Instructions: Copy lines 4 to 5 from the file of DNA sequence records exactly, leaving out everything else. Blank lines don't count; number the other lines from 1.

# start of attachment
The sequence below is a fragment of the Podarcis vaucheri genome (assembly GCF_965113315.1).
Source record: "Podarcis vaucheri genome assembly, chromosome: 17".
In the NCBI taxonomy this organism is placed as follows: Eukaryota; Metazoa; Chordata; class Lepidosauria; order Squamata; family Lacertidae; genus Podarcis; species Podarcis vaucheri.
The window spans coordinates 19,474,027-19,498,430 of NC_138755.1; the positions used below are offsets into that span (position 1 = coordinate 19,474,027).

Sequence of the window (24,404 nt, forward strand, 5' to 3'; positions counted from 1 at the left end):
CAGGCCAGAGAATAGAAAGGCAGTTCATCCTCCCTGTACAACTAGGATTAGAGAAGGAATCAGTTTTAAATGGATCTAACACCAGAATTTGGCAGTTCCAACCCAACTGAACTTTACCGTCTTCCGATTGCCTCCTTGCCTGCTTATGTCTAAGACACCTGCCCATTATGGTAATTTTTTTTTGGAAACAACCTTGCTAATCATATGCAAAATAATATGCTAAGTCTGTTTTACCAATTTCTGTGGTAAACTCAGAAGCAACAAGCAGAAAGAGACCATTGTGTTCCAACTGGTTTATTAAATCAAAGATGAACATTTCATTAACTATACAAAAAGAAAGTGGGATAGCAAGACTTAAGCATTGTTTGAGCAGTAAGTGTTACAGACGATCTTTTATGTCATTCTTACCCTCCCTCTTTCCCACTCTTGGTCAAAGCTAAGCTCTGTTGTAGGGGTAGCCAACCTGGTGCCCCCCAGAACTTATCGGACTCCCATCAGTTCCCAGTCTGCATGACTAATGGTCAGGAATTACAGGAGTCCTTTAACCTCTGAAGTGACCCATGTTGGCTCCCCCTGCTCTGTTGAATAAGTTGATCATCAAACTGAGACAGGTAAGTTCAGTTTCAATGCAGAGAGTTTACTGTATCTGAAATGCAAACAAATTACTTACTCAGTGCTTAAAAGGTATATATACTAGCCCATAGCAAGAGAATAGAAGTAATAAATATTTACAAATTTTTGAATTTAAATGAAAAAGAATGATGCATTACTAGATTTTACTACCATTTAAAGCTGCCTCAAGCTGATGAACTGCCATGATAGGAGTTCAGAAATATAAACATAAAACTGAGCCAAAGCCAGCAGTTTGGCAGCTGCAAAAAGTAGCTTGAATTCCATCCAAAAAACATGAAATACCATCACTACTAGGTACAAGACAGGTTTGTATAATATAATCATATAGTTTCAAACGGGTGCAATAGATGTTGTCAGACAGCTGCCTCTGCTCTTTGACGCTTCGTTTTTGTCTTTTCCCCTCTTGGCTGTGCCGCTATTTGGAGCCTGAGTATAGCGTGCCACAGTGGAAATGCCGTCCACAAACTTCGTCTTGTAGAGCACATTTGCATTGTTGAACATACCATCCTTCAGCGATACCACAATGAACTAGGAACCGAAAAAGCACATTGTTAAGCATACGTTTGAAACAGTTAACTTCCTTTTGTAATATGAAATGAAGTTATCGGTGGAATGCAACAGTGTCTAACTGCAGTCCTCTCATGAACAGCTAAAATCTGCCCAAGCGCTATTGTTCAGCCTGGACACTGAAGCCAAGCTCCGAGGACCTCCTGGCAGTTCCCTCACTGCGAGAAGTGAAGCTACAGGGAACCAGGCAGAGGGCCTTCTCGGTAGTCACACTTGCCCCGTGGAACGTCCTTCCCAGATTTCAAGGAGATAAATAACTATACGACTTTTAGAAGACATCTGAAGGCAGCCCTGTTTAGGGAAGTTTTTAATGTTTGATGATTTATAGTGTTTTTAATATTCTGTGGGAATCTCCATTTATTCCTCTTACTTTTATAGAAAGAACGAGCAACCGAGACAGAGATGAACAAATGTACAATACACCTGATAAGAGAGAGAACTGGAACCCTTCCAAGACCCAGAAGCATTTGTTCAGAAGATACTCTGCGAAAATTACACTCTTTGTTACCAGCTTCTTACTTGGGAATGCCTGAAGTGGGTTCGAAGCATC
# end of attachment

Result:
The window spans coordinates 19,474,027-19,498,430 of NC_138755.1; the positions used below are offsets into that span (position 1 = coordinate 19,474,027).

Sequence of the window (24,404 nt, forward strand, 5' to 3'; positions counted from 1 at the left end):